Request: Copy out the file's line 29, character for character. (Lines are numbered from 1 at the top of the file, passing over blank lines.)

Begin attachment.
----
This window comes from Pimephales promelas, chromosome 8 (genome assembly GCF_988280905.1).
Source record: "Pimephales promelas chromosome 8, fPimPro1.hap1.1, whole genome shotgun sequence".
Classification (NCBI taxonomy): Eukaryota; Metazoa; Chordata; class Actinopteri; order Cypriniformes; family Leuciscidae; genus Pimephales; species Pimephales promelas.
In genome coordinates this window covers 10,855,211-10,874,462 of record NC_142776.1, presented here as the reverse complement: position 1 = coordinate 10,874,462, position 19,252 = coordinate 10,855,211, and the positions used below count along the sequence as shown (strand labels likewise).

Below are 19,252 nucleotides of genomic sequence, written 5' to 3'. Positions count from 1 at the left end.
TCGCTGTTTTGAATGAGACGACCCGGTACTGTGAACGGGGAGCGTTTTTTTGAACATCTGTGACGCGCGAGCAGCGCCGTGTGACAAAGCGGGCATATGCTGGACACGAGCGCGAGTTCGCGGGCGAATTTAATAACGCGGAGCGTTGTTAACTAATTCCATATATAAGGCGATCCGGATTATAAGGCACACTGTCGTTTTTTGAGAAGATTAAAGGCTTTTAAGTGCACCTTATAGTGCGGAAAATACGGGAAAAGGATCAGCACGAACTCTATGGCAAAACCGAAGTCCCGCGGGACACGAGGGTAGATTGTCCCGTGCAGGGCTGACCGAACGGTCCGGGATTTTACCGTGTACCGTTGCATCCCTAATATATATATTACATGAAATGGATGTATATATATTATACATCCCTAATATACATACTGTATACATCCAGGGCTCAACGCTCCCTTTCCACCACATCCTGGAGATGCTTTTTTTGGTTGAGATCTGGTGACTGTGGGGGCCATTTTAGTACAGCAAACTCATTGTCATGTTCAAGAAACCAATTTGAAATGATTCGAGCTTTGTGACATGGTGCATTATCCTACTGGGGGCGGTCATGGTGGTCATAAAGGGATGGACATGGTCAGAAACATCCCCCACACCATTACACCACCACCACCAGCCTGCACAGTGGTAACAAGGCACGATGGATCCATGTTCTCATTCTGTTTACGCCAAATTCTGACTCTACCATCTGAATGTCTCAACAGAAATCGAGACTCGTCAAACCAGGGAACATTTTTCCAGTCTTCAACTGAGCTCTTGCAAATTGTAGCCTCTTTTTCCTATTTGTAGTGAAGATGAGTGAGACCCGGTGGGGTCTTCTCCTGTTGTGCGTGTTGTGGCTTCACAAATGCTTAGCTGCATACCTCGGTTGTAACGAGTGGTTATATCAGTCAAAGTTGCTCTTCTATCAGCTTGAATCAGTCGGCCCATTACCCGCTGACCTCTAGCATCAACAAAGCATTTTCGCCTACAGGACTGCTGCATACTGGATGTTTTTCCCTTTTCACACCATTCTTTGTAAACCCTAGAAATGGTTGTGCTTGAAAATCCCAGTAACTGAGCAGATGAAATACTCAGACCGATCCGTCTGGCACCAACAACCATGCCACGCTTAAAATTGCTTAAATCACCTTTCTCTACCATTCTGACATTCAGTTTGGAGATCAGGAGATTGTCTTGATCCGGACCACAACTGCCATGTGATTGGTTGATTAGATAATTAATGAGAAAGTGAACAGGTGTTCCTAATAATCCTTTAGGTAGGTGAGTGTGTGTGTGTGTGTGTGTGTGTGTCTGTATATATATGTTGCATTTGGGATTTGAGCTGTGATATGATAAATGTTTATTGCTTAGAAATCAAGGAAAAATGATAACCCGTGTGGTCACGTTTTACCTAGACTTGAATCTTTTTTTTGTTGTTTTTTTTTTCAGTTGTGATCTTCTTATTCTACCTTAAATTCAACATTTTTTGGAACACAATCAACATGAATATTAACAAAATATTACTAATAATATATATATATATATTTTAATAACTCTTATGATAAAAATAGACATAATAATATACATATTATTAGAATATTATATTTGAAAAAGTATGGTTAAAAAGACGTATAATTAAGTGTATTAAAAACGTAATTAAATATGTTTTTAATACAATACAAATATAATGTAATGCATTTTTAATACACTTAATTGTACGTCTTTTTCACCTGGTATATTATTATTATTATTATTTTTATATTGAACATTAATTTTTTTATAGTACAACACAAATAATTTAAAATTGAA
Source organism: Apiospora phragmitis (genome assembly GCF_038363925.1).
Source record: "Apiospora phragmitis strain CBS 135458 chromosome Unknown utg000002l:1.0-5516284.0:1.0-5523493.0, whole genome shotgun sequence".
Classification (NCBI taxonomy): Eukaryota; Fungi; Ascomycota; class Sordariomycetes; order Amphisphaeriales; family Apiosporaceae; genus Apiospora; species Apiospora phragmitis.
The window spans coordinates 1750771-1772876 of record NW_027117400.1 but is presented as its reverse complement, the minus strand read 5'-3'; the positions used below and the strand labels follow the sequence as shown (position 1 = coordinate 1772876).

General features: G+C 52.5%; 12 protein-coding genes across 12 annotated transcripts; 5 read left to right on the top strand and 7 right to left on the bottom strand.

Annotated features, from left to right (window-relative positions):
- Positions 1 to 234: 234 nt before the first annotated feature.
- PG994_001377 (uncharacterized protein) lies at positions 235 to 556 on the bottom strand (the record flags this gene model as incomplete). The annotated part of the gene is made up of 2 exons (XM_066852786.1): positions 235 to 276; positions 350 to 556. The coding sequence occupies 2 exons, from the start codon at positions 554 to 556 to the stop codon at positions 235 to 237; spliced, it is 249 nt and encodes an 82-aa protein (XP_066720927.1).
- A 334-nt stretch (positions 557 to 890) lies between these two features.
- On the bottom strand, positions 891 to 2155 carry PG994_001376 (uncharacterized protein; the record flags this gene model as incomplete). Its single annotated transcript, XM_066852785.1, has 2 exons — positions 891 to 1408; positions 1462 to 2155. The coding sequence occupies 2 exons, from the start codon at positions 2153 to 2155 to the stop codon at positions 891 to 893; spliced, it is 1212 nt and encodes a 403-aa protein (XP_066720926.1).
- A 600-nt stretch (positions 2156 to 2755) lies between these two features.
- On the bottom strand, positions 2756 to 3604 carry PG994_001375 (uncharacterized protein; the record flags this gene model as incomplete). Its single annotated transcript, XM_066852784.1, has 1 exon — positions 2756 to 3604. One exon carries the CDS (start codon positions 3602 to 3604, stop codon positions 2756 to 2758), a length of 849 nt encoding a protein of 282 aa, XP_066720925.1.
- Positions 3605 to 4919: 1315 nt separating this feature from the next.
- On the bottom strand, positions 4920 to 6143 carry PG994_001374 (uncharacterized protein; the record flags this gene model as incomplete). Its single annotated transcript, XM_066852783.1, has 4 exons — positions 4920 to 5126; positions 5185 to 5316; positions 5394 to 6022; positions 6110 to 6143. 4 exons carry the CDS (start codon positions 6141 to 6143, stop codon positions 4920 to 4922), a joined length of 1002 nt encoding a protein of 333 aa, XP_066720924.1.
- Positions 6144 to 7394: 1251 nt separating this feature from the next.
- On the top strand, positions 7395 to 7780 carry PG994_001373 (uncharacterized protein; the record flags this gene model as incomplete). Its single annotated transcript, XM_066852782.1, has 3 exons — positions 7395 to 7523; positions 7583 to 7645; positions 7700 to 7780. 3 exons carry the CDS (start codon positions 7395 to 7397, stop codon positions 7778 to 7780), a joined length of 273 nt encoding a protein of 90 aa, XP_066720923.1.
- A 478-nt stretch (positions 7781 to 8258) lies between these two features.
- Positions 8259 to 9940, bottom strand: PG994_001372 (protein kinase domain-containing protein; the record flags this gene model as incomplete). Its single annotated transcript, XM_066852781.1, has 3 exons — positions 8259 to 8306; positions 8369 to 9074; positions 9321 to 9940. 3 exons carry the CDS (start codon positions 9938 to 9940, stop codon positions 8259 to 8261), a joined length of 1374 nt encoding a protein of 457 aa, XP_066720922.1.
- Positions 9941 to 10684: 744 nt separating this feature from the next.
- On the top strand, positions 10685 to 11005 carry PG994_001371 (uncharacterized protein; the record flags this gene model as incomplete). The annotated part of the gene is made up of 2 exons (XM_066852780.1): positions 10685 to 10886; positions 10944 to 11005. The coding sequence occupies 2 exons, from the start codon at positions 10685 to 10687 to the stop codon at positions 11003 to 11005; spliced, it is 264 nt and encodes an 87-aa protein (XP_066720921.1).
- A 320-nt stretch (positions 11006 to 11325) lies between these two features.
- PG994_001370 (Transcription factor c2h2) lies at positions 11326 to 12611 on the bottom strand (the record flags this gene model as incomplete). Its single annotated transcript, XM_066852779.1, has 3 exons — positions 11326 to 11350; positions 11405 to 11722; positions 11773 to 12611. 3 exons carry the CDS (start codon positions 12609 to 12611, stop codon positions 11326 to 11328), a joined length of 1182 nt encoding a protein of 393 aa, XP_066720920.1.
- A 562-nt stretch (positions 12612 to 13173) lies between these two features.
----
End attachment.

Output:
- A 562-nt stretch (positions 12612 to 13173) lies between these two features.